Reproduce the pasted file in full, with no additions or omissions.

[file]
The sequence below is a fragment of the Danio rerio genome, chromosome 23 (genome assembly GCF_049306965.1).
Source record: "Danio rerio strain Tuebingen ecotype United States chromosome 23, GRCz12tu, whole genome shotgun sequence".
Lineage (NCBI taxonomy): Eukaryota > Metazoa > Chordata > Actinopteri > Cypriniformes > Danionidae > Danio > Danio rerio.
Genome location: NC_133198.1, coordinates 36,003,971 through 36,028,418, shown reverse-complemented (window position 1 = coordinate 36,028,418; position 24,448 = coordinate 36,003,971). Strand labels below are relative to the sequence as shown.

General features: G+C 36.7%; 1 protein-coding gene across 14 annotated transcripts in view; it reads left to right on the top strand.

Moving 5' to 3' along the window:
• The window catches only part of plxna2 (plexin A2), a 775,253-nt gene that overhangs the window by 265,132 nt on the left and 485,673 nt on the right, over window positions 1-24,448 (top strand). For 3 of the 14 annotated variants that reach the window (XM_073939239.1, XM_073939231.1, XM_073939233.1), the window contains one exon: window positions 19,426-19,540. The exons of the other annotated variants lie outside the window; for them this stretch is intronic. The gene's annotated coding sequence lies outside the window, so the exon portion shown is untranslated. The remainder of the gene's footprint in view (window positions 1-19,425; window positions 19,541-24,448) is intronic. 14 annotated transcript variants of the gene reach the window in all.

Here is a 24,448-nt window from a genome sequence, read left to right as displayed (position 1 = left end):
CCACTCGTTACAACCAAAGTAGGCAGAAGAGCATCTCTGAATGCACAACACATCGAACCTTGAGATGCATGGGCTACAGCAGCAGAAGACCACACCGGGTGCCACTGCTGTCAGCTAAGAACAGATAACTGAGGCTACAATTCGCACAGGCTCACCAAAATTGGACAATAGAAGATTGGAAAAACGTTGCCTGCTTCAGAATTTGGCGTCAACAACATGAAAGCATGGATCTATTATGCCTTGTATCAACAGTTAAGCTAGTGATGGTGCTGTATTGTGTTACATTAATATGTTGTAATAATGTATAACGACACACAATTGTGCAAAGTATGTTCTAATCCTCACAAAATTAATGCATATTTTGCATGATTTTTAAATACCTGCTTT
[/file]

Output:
The sequence below is a fragment of the Danio rerio genome, chromosome 23 (genome assembly GCF_049306965.1).
Source record: "Danio rerio strain Tuebingen ecotype United States chromosome 23, GRCz12tu, whole genome shotgun sequence".
Lineage (NCBI taxonomy): Eukaryota > Metazoa > Chordata > Actinopteri > Cypriniformes > Danionidae > Danio > Danio rerio.
Genome location: NC_133198.1, coordinates 36,003,971 through 36,028,418, shown reverse-complemented (window position 1 = coordinate 36,028,418; position 24,448 = coordinate 36,003,971). Strand labels below are relative to the sequence as shown.

General features: G+C 36.7%; 1 protein-coding gene across 14 annotated transcripts in view; it reads left to right on the top strand.

Moving 5' to 3' along the window:
• The window catches only part of plxna2 (plexin A2), a 775,253-nt gene that overhangs the window by 265,132 nt on the left and 485,673 nt on the right, over window positions 1-24,448 (top strand). For 3 of the 14 annotated variants that reach the window (XM_073939239.1, XM_073939231.1, XM_073939233.1), the window contains one exon: window positions 19,426-19,540. The exons of the other annotated variants lie outside the window; for them this stretch is intronic. The gene's annotated coding sequence lies outside the window, so the exon portion shown is untranslated. The remainder of the gene's footprint in view (window positions 1-19,425; window positions 19,541-24,448) is intronic. 14 annotated transcript variants of the gene reach the window in all.

Here is a 24,448-nt window from a genome sequence, read left to right as displayed (position 1 = left end):
CCACTCGTTACAACCAAAGTAGGCAGAAGAGCATCTCTGAATGCACAACACATCGAACCTTGAGATGCATGGGCTACAGCAGCAGAAGACCACACCGGGTGCCACTGCTGTCAGCTAAGAACAGATAACTGAGGCTACAATTCGCACAGGCTCACCAAAATTGGACAATAGAAGATTGGAAAAACGTTGCCTGCTTCAGAATTTGGCGTCAACAACATGAAAGCATGGATCTATTATGCCTTGTATCAACAGTTAAGCTAGTGATGGTGCTGTATTGTGTTACATTAATATGTTGTAATAATGTATAACGACACACAATTGTGCAAAGTATGTTCTAATCCTCACAAAATTAATGCATATTTTGCATGATTTTTAAATACCTGCTTT